“The freedom to profess and practise one’s religion without danger to life and liberty must be possible to everyone. The loss or attenuation of this freedom deprives the person of his or her sacred right to a spiritually integrated life. What nowadays passes for tolerance does not eliminate cases of discrimination, and at times it even reinforces them. Without openness to transcendence, which makes it possible to find answers to their deepest questions about the meaning of life and morally upright conduct, men and women become incapable of acting justly and working for peace. Religious freedom has a social and political dimension which is indispensable for peace!” [Idem]
The challenges of youth
“The frustrations of the present moment must not lead you to take refuge in parallel worlds like those, for example, of the various narcotics or the bleak world of pornography. As for social networks, they are interesting but they can quite easily lead to addiction and confusion between the real and the virtual. Look for relationships of genuine, uplifting friendship. Find ways to give meaning and depth to your lives; fight superficiality and mindless consumption! You face another temptation, too: that of money, the tyrannical idol which blinds to the point of stifling the person at the heart. The examples being held up all around you are not always the best. Many people have forgotten Christ’s warning that one cannot serve both God and mammon (cf. Lk 16:13). Seek out good teachers, spiritual masters, who will be able to guide you along the path to maturity, leaving behind all that is illusory, garish and deceptive.” [Address to young people, 15 September]
“I understand, too, that present among us there are some young people from Syria. I want to say how much I admire your courage. Tell your families and friends back home that the Pope has not forgotten you. Tell those around you that the Pope is saddened by your sufferings and your griefs. He does not forget Syria in his prayers and concerns, he does not forget those in the Middle East who are suffering. It is time for Muslims and Christians to come together so as to put an end to violence and war.” [Idem]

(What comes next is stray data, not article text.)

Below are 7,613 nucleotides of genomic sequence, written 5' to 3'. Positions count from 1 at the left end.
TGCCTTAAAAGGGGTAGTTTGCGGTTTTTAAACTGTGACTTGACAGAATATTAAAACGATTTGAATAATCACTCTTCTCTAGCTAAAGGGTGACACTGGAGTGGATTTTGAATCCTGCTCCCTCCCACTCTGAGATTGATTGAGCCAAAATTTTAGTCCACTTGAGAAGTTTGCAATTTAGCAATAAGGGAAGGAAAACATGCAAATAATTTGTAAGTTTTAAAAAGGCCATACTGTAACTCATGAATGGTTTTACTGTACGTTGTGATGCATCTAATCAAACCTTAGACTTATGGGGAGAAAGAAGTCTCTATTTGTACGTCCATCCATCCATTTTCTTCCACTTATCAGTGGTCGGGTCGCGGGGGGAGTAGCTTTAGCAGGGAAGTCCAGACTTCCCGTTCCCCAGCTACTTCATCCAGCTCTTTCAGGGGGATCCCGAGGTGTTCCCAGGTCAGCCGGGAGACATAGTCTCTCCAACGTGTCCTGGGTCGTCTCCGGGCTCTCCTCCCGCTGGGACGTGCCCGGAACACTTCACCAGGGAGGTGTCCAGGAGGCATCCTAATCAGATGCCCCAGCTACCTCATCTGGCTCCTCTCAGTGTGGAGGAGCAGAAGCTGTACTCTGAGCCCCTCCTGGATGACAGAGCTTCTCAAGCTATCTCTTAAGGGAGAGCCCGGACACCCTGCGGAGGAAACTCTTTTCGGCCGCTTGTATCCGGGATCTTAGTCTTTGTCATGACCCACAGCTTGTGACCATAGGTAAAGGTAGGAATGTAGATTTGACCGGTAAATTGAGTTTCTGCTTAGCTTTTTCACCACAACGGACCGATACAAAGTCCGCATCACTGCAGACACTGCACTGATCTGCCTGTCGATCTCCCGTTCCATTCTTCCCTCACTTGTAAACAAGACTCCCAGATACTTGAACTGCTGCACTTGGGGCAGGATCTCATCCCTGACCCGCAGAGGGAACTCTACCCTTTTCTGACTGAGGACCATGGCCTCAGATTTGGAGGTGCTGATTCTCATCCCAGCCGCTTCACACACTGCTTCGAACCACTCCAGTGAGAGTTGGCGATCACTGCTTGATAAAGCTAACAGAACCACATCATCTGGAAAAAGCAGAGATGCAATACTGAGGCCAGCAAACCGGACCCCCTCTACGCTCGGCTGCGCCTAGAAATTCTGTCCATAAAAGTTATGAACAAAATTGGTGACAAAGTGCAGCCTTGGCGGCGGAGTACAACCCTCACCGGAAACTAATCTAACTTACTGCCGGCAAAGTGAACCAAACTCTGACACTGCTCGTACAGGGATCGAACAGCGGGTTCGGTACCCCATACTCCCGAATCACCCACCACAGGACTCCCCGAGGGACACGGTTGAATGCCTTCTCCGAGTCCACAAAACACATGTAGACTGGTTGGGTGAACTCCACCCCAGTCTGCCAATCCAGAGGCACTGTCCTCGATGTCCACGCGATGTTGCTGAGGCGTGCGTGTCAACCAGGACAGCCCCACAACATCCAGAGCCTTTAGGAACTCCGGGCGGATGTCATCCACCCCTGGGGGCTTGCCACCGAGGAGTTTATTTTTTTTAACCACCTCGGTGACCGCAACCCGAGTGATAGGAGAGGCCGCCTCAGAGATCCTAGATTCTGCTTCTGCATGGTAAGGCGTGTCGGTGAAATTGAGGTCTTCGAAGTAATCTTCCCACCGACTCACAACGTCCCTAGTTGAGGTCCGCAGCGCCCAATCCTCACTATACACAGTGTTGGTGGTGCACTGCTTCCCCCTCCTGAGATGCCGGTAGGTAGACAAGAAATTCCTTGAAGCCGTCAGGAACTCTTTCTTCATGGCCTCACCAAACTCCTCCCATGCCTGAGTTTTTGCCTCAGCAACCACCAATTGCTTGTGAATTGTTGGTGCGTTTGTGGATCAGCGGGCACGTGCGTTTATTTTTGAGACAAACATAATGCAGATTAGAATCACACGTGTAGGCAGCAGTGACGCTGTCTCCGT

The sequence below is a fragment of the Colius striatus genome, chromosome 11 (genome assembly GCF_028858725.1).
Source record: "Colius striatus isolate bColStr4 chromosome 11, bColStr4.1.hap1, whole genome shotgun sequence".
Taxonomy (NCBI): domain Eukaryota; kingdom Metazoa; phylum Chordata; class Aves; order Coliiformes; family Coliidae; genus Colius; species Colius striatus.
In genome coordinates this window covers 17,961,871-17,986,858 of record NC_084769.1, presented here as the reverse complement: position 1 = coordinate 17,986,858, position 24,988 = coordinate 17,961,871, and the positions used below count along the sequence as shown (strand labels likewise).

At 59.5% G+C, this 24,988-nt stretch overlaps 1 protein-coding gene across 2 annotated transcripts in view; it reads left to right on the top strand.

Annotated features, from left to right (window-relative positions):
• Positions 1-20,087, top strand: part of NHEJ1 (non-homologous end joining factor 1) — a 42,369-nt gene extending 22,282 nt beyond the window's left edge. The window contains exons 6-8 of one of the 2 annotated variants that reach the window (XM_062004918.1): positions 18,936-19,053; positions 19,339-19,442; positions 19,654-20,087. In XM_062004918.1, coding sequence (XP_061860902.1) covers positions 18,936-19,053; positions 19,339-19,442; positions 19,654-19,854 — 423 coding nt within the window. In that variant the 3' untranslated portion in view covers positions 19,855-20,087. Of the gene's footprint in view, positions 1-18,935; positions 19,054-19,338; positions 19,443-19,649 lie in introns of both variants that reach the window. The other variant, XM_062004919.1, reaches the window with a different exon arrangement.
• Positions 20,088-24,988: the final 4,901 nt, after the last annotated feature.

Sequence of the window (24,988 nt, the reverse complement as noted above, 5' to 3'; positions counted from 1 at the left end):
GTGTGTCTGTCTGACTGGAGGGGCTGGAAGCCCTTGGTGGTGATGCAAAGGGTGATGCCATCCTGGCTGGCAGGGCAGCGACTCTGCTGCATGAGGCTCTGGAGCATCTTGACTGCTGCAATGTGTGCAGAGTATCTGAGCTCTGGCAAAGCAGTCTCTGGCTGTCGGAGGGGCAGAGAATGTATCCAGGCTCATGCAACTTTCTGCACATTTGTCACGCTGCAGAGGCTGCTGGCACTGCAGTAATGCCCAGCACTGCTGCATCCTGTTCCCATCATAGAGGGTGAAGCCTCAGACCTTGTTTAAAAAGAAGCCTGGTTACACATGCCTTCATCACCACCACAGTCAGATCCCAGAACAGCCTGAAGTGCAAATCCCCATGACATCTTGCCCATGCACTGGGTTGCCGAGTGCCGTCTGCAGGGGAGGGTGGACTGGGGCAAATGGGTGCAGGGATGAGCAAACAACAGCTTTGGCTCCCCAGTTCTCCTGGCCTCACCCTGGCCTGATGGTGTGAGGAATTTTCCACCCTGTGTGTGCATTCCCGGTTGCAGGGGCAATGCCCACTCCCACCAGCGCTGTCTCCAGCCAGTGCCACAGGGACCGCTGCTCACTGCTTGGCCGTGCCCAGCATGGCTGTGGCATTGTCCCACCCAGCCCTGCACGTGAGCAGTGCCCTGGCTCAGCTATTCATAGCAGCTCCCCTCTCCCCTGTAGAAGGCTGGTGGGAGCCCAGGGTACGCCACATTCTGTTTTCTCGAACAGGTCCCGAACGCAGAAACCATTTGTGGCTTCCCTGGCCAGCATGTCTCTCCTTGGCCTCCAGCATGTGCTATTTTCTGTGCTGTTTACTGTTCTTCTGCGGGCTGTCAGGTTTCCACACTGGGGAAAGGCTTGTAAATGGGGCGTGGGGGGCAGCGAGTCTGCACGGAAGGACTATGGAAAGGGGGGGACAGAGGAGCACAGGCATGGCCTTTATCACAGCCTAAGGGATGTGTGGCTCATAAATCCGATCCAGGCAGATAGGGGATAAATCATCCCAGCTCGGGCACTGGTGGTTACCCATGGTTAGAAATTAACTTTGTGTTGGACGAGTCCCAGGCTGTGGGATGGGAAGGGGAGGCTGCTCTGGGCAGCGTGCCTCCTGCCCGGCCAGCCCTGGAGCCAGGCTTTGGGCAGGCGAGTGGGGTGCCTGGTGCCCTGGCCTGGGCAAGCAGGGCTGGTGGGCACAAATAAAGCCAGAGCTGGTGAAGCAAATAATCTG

In closing, here is the rendition of Panis Angelicus that was sung during the public Mass in Beirut:
At the end of another successful apostolic journey, it’s time to look back at the days the Holy Father spent in Cuba. The island nation may be officially Communist, but that does not mean that Pope Benedict XVI was not welcome. On the contrary. In addition to an official welcome by President Raúl Castro and a private meeting with his brother Fidel, the faithful of the country came out in droves to welcome the Holy Father enthusiastically. As in Mexico, this did much to energise the pope, who at times seemed quite fatigued, judging by the many press photos I have come across.
Now, let’s highlight some of the words that the Holy Father addressed to nthe people of Cuba and the world. The original texts are, as usual, available here.
Rebirth of society
“Many parts of the world today are experiencing a time of particular economic difficulty, that not a few people regard as part of a profound spiritual and moral crisis which has left humanity devoid of values and defenceless before the ambition and selfishness of certain powers which take little account of the true good of individuals and families. We can no longer continue in the same cultural and moral direction which has caused the painful situation that many suffer. On the other hand, real progress calls for an ethics which focuses on the human person and takes account of the most profound human needs, especially man’s spiritual and religious dimension. In the hearts and minds of many, the way is thus opening to an ever greater certainty that the rebirth of society demands upright men and women of firm moral convictions, with noble and strong values who will not be manipulated by dubious interests and who are respectful of the unchanging and transcendent nature of the human person” (Welcoming ceremony, Santiago de Cuba, 26 March).
A home for humanity
“In Christ, God has truly come into the world, he has entered into our history, he has set his dwelling among us, thus fulfilling the deepest desire of human beings that the world may truly become a home worthy ofhumanity. On the other hand, when God is put aside, the world becomes an inhospitable place for man, and frustrates creation’s true vocation to be a space for the covenant, for the “Yes” to the love between God and humanity who responds to him” (Homily, Santiago de Cuba, 26 March).
“It is touching to see how God not only respects human freedom: he almost seems to require it. And we see also how the beginning of the earthly life of the Son of God was marked by a double “Yes” to the saving plan of the Father – that of Christ and that of Mary. This obedience to God is what opens the doors of the world to the truth, to salvation” (Idem).
The lofty mission of the family